DUNEDIN, Fla. – Two lost years on the mound have left Aaron Sanchez focused on the smallest of details, so as he threw his bullpen Friday there was a DSLR camera fixated on him, collecting video for his personal use to ensure everything is right with his delivery.
Essentially, the Toronto Blue Jays right-hander is making sure to unlearn the accommodations his body made to compensate for the blister and subsequent complications to his middle finger that scuttled his 2017 season, and a tendon injury to his index finger that submarined his 2018.
The camera, which he planned to take home to review his first curveballs of the spring, demonstrates how little Sanchez is leaving to chance in the new season. To say he’s been frustrated by the pause in his career over the past two years is an understatement, and the 2016 American League ERA champ is bothered by some of the doubts about him.
“Hey, I didn’t leave – I just had a setback,” Sanchez said during a discussion with reporters Friday. “What you guys have seen and what you guys have witnessed in the past hasn’t left. It’s not gone.”
At the same time, after logging only 141 innings over 28 starts in the two seasons since his dominant 2016, he understands he’s got some things to prove as well. Hence, his determination to leave no stone unturned, to seek out any little variance invisible to the naked eye from where he needs to be mechanically and quickly fix it.
“I created so many bad habits trying to alter my mechanics because I had so many issues with that finger,” he said. “It was going back to looking at video of when I first got called up, looking at video of when I was right and breaking it down to that point.”
The differences Sanchez identified were “just subtle things, nothing crazy, but things that alter plain, alter release point, little things that you don’t understand or know that you do when you do them. You’re just trying to get from Point A to Point B. It wasn’t anything major or drastic, but obviously stuff that I’ve found that needs to be cleaned up.”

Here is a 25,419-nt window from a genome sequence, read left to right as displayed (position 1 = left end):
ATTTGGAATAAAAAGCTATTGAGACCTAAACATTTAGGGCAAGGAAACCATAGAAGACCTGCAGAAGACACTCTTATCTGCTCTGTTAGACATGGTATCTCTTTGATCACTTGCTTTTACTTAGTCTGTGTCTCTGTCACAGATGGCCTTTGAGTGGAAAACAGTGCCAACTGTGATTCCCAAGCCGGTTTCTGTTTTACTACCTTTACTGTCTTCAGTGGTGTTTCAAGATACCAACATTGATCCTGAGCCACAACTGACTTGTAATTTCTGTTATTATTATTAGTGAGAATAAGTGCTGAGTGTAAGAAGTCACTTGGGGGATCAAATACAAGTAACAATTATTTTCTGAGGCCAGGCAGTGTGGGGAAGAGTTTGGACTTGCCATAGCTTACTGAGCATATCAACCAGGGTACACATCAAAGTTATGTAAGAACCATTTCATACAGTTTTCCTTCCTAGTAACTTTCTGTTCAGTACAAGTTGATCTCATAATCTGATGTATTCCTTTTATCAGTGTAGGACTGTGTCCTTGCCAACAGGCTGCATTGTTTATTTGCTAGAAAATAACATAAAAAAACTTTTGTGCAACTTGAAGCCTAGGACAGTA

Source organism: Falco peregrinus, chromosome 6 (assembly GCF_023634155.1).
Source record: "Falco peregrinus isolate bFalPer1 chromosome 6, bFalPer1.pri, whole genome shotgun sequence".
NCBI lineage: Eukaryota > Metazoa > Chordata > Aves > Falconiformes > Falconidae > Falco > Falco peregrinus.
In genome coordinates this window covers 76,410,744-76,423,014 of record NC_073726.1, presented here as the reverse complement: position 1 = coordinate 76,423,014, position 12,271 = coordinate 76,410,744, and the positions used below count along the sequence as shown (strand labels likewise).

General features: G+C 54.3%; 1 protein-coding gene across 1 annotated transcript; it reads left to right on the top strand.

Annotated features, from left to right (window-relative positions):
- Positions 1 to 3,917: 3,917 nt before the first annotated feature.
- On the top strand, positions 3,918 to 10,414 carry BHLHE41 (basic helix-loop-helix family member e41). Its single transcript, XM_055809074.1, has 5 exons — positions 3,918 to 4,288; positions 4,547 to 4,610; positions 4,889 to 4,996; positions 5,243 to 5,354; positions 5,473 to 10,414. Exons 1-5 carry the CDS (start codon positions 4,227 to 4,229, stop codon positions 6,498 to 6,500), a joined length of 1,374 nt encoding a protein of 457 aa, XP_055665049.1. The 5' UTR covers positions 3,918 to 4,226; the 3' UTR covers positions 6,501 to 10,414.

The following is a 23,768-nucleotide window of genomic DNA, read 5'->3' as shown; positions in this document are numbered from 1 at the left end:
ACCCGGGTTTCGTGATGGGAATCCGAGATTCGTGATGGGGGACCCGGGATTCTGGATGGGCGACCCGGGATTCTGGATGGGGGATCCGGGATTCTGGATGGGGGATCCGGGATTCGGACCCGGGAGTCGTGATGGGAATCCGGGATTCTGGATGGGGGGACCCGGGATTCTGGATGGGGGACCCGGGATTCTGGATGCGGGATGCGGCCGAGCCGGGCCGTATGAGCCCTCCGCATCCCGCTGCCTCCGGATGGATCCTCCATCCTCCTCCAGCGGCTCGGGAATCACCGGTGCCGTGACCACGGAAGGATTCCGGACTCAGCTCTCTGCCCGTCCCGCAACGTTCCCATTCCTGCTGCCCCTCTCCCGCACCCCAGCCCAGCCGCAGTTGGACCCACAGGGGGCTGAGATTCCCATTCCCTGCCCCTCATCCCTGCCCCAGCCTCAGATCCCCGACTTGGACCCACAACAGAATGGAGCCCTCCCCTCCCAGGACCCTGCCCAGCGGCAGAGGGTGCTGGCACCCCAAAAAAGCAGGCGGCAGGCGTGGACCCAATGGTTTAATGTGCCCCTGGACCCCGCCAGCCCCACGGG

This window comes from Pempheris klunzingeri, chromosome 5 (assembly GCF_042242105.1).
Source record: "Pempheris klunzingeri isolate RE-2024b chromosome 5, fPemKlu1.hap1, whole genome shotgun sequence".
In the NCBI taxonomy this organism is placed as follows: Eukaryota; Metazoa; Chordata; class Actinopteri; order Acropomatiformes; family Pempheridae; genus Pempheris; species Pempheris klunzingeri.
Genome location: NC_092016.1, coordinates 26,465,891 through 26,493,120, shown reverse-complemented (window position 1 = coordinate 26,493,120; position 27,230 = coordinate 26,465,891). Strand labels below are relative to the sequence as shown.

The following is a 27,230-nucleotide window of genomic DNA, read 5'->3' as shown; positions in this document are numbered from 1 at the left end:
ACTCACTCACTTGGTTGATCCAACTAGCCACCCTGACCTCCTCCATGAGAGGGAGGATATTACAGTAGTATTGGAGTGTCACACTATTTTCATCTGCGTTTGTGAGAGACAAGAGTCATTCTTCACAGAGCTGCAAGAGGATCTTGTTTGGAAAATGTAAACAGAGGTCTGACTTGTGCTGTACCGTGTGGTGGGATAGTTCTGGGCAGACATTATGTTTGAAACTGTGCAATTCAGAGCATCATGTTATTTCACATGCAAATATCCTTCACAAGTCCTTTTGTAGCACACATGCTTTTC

The results, so far, had new manager Charlie Montoyo giddy enough that he sheepishly acknowledged that he couldn’t stop smiling. He said he didn’t need a radar gun to tell him that Sanchez’s bread-and-butter had the type of life that allowed him to log 192 innings with a 3.00 ERA during that wild-card season of 2016.
At the time, Montoyo was the third-base coach with the Tampa Bay Rays, and would watch the two-seamer dive away from barrels, producing a groundball percentage of 55.3. From that vantage point, he’d think, “that’s tough to hit.”
“Of course, if you get the good curveball and the change-up, that helps,” continued Montoyo. “But to me, he used to be 97, 98. Last year he was throwing 90, 92. That’s a big difference. From what we saw today, he’s going to get back to 97. That’s good.”
Sanchez undersold his 2018 velocity a bit, too, saying “I don’t think I’ve thrown 90 miles an hour (before in) my whole career.” Per Brooks Baseball, he averaged 94.45 m.p.h. on his four-seamer and 94.23 m.p.h. on his sinker, although there were starts when he was in the 92 range.
Still, it was a drop from where he was in ’16, and now that Sanchez feels healthy again after a September surgery to repair the ligament damage caused when his finger got caught in a suitcase, he expects to light up the radar gun once again.
“I got no concerns about that,” he said.
Should the velocity and ruthless bite on his sinker return, Sanchez should be able to better leverage the change-up he incorporated to strong early returns last season, too.
The pitch was a relative non-factor for him before 2018, but opponents batted just .217 against it and missed it entirely 17.10 per cent of the time, giving him the consistent complementary offering he needed.
“That’s something that’s going to be used just as it was last year,” said Sanchez. “I’m happy to see where I’m at with everything, my hand is probably the strongest it’s been ever, in a sense. I’m not going to say I’m going to use it any certain way or any certain count but I’m going to read the game and I want it to be a weapon just like my heater, just like my curveball. However that plays out, the game and situations will dictate that.”
How stable the Blue Jays rotation ends up being depends in large measure on what he and Marcus Stroman can provide, although the better they pitch, the more likely they are to end up elsewhere by season’s end.
Sanchez acknowledged the turnover in the roster around him and noted the irony in a 26-year-old like himself being considered one of the veterans now, and an uncertain future lingers in the air with only two seasons of club control remaining for the rebuilding Blue Jays.
Right now, though, all that matters to him is that “I finally feel like I’m back to who I am.” And just in case he slips, he’s got the video he needs to get him back right again.